VSC321 Principles of Clinical and Systematic Pathology (8)

This subject follows on from Principles of Pathobiology (VSC 310), with an approach to disease through a largely body systems based approach, using the related and complimentary disciplines of Anatomical and Clinical Pathology. Here pathological changes that may induce disease in each major body system are examined eg. infection, inflammation, disorders of growth, genetic disorders, diseases of immunity. For each body system material will be presented through a number of teaching modalities eg. lectures, practicals, tutorials, interactive sessions, online presentations etc., using case based material, to lead students through the investigative and diagnostic process. Students cannot progress to Phase 2, without the completion of Phase 1 subjects.

Subject Outlines
Current CSU students can view Subject Outlines for recent sessions. Please note that Subject Outlines and assessment tasks are updated each session.


Session 2 (60)
On Campus
Wagga Wagga Campus

Continuing students should consult the SAL for current offering details: VSC321. Where differences exist between the Handbook and the SAL, the SAL should be taken as containing the correct subject offering details.

Subject Information

Grading System



One session


School of Animal and Veterinary Sciences

Enrolment Restrictions

Restricted to students enrolled in the Bachelor of Veterinary Biology, Bachelor of Veterinary Biology/Bachelor of Veterinary Science and Bachelor of Veterinary Biology/Bachelor of Veterinary Science (Honours)



Subject Relationships

VSC325 Incompatible subject

Learning Outcomes

Upon successful completion of this subject, students should:
  • be able to list and describe, for each major organ system, the causes of the basic pathologic changes detailed above, and how each results in alterations in morphology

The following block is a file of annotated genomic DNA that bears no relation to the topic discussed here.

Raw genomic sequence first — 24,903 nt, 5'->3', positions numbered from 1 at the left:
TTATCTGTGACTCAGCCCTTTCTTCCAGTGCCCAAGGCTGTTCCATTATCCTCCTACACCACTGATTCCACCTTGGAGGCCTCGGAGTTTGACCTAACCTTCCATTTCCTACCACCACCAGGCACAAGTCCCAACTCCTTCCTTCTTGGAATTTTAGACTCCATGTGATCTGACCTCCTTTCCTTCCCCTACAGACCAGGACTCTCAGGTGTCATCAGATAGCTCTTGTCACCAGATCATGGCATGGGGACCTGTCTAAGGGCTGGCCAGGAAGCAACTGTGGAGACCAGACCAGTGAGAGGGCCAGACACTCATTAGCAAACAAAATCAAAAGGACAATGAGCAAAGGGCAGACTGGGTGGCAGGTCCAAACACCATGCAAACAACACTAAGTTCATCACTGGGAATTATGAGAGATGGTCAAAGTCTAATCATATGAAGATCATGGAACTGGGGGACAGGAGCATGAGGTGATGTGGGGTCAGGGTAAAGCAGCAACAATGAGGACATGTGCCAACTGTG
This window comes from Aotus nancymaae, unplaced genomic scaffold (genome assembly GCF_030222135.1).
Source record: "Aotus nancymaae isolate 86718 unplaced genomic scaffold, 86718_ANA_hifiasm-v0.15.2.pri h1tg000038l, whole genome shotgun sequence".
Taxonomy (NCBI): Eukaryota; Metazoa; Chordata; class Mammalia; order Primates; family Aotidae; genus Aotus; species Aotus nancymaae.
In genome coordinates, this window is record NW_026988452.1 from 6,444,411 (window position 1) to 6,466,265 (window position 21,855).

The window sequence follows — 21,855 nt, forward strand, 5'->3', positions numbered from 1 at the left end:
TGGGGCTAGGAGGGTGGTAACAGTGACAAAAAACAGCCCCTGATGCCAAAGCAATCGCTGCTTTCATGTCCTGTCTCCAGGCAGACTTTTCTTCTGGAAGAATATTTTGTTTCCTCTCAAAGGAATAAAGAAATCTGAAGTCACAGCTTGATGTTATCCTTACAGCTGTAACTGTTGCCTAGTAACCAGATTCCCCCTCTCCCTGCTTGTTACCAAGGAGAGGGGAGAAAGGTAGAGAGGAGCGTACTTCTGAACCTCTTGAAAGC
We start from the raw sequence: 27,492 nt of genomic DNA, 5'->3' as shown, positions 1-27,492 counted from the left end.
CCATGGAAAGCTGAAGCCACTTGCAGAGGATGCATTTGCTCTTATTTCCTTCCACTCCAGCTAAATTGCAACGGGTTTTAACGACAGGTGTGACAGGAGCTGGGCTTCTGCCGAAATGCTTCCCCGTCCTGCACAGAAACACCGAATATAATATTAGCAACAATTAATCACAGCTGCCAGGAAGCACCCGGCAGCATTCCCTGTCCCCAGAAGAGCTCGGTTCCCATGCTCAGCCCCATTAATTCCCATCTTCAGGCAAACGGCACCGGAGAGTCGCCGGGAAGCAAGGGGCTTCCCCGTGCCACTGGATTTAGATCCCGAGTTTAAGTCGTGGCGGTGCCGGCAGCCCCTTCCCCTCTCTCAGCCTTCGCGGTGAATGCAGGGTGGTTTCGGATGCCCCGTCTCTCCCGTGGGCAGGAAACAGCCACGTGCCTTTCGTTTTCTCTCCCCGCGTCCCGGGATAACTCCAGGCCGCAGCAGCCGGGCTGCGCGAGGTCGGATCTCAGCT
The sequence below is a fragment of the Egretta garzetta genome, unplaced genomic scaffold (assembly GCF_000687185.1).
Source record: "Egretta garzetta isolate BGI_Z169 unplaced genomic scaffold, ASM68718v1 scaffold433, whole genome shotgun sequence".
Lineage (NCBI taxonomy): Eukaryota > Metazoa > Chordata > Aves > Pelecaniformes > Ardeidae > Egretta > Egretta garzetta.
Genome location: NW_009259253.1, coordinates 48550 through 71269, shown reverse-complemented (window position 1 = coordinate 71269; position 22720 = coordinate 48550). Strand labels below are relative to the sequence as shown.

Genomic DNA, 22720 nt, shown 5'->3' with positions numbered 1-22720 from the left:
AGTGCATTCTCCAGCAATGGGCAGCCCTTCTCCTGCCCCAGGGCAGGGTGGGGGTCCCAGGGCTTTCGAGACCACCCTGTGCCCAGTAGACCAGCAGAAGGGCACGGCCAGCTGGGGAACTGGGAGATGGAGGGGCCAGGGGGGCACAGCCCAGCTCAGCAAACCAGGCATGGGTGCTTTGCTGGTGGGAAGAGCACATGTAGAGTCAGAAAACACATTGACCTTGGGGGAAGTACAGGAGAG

• be able to relate these morphological changes to diminution, loss or change in function of that specific system, and then describe, hypothesize and quantitate these functional changes in terms of measureable clinical pathological variables
  • be able to relate morphological and functional changes in one body system to changes in another system, in well recognised disease state/s, using measurable Clinical and Anatomical Pathological variables
  • be able to analyse both Anatomical and Clinical Pathological data to assess the presence and degree of organ/system dysfunction, with a view to specific disease diagnosis and monitoring of disease in response to therapy.
  • be able to describe and summarise the advantages and limitations of Clinical and Anatomical Pathologic assessment of specific disease states, both as they relate to each other and other diagnostic aids such as physical examination or diagnostic imaging.
  • be able to use knowledge gained from this course to inform PBL subjects


This subject will cover the following topics:
  • The erythron, and leukon and related organ systems (bone marrow, spleen, lymph nodes)
  • The different types of enzymes, proteins and lipids that may be measured in the blood, tissue and fluids, with reference to their origins, role in health and disease, and their importance in diagnosis of specific disease states or organ dysfunction


Current Students

For any enquiries about subject selection or course structure please contact Student Central or ask@csu.edu.au or phone on 1800 275 278.

Prospective Students

For further information about Charles Sturt University, or this course offering, please contact info.csu on 1800 275 278 (free call within Australia) or enquire online.

The information contained in the 2018 CSU Handbook was accurate at the date of publication: August 2018. The University reserves the right to vary the information at any time without notice.